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hash api is clumsy

From: Jim Blandy <jimb_at_savonarola.red-bean.com>
Date: 2000-10-05 02:20:12 CEST

Greg, I've found an annoying quirk in the APR hash table interface.
Would it be possible to get this changed?

The function to add an entry to an APR hash table takes the key as a
pointer to raw bytes, and a byte count. If the byte count is zero,
then the length is assumed to be strlen (bytes) --- that is, the key
is assumed to be a standard C null-terminated string. I can certainly
see that this would be handy.

The problem is, I'm storing and retrieving data in hash tables where
the key is arbitrary binary data, whose length isn't under my control.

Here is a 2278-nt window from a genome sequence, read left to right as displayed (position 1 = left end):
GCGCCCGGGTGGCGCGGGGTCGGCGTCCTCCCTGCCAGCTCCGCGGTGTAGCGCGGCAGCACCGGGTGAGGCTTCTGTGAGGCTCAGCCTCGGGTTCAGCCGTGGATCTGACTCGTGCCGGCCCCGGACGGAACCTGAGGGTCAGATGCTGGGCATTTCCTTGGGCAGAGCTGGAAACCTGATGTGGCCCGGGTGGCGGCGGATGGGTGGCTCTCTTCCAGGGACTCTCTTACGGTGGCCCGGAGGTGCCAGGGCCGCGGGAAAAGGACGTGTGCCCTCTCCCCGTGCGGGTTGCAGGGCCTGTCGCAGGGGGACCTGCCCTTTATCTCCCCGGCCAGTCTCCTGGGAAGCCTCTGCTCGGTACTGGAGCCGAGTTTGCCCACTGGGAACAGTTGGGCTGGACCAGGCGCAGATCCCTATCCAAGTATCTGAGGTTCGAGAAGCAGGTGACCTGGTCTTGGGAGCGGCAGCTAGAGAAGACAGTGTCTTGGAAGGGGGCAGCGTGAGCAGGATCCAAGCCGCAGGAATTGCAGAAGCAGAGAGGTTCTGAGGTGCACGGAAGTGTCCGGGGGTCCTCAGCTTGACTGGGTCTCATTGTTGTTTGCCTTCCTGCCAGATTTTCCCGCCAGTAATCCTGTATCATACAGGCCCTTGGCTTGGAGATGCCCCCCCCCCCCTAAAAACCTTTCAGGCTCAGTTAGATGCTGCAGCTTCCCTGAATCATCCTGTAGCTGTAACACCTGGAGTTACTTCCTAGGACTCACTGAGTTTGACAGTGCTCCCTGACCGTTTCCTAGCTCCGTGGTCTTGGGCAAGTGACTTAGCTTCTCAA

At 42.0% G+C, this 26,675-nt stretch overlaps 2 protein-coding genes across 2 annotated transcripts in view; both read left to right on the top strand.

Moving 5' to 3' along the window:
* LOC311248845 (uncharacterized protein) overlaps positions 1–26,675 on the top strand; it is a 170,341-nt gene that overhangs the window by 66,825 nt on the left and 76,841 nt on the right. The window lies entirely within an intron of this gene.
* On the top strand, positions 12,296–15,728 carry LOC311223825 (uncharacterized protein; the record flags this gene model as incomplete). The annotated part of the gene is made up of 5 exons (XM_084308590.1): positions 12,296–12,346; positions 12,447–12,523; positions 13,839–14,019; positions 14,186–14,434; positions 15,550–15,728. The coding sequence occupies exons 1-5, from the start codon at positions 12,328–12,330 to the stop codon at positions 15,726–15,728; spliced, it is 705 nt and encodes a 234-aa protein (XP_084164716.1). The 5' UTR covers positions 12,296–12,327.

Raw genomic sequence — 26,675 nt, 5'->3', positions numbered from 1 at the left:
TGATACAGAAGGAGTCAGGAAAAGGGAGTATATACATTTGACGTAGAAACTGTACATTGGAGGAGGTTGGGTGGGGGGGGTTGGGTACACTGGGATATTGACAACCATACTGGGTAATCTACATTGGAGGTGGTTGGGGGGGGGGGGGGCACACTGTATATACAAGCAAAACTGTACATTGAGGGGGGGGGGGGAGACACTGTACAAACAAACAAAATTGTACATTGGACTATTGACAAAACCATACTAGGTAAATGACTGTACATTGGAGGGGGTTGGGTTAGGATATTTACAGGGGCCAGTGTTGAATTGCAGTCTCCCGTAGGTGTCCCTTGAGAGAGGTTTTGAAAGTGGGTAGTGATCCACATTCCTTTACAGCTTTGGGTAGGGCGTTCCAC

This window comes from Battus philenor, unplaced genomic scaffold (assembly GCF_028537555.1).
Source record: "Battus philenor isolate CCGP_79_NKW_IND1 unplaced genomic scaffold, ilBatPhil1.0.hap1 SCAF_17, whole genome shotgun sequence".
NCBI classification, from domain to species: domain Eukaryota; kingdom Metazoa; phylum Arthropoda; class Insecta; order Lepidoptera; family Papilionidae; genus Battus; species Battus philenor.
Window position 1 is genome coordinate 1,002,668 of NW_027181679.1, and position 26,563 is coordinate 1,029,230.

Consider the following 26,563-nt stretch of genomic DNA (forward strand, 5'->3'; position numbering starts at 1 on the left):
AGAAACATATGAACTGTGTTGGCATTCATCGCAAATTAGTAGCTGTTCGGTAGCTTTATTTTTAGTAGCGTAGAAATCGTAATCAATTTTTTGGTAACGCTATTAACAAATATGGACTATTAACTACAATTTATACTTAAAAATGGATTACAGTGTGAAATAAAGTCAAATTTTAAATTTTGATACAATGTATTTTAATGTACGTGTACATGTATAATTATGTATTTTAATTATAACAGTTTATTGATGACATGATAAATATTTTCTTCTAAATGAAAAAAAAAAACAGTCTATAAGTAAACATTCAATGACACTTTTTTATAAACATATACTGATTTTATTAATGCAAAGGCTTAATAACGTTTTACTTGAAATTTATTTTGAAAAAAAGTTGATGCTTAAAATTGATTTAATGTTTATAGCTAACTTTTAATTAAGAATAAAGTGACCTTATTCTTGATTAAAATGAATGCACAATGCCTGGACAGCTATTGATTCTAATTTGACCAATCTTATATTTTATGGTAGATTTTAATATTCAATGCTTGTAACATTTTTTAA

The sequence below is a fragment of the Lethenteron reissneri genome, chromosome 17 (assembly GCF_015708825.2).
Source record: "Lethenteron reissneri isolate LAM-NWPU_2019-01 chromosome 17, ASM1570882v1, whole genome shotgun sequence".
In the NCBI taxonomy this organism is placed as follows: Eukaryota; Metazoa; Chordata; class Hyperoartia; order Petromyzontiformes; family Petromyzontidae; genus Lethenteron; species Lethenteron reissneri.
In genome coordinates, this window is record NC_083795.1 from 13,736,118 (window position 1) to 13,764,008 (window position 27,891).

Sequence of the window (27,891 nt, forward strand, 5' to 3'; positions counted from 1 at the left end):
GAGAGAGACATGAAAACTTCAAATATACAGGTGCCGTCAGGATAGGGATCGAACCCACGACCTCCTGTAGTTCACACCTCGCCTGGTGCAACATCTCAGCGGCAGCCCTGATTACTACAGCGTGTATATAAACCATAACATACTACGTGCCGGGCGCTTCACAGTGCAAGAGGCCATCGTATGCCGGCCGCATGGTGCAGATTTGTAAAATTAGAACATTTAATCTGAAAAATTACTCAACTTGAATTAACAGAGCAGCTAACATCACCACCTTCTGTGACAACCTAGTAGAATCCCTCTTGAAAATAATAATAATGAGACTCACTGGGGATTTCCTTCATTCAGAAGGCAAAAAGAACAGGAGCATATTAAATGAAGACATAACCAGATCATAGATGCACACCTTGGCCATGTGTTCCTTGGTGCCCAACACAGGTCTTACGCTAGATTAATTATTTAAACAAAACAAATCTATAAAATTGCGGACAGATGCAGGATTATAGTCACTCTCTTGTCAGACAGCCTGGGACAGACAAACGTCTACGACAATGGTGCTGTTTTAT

So I have to write every call to apr_hash_{set,get} like this:

      apr_hash_set (hash,
                    key_len > 0 ? key_data : "",
                    key_len, value);

Otherwise, if key_len happens to be zero --- i.e., the key is the
empty string --- APR will try to apply strlen to key_data, which
points to zero bytes of valid data. If I'm lucky, I get a segfault.
If I'm unlucky, strlen traverses some number of garbage bytes and
finds a null byte, and apr_hash_set stores my value under some garbage
key.

It would be nicer if apr_hash_{set,get} used a length of -1 to
indicate that the key is is a null-terminated string. That's a
nonsensical length, whereas zero is something that does come up.
Received on Sat Oct 21 14:36:10 2006

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